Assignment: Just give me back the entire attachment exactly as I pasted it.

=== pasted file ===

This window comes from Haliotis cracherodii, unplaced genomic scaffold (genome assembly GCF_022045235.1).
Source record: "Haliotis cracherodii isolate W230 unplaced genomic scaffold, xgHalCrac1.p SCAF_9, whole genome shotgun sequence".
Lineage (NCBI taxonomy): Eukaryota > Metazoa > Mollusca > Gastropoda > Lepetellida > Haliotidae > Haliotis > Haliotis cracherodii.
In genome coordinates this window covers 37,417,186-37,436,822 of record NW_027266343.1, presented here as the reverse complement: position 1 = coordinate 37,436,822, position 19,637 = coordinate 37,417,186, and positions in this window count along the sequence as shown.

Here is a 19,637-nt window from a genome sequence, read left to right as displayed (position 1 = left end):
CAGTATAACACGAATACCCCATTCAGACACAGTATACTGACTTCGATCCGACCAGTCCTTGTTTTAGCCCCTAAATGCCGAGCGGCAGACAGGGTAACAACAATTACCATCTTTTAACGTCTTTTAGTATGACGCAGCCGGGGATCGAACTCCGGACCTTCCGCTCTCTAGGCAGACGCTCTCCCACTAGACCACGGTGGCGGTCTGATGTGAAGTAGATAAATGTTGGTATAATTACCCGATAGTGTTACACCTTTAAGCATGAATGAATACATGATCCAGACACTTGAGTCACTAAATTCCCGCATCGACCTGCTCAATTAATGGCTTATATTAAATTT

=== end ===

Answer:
This window comes from Haliotis cracherodii, unplaced genomic scaffold (genome assembly GCF_022045235.1).
Source record: "Haliotis cracherodii isolate W230 unplaced genomic scaffold, xgHalCrac1.p SCAF_9, whole genome shotgun sequence".
Lineage (NCBI taxonomy): Eukaryota > Metazoa > Mollusca > Gastropoda > Lepetellida > Haliotidae > Haliotis > Haliotis cracherodii.
In genome coordinates this window covers 37,417,186-37,436,822 of record NW_027266343.1, presented here as the reverse complement: position 1 = coordinate 37,436,822, position 19,637 = coordinate 37,417,186, and positions in this window count along the sequence as shown.

Here is a 19,637-nt window from a genome sequence, read left to right as displayed (position 1 = left end):
CAGTATAACACGAATACCCCATTCAGACACAGTATACTGACTTCGATCCGACCAGTCCTTGTTTTAGCCCCTAAATGCCGAGCGGCAGACAGGGTAACAACAATTACCATCTTTTAACGTCTTTTAGTATGACGCAGCCGGGGATCGAACTCCGGACCTTCCGCTCTCTAGGCAGACGCTCTCCCACTAGACCACGGTGGCGGTCTGATGTGAAGTAGATAAATGTTGGTATAATTACCCGATAGTGTTACACCTTTAAGCATGAATGAATACATGATCCAGACACTTGAGTCACTAAATTCCCGCATCGACCTGCTCAATTAATGGCTTATATTAAATTT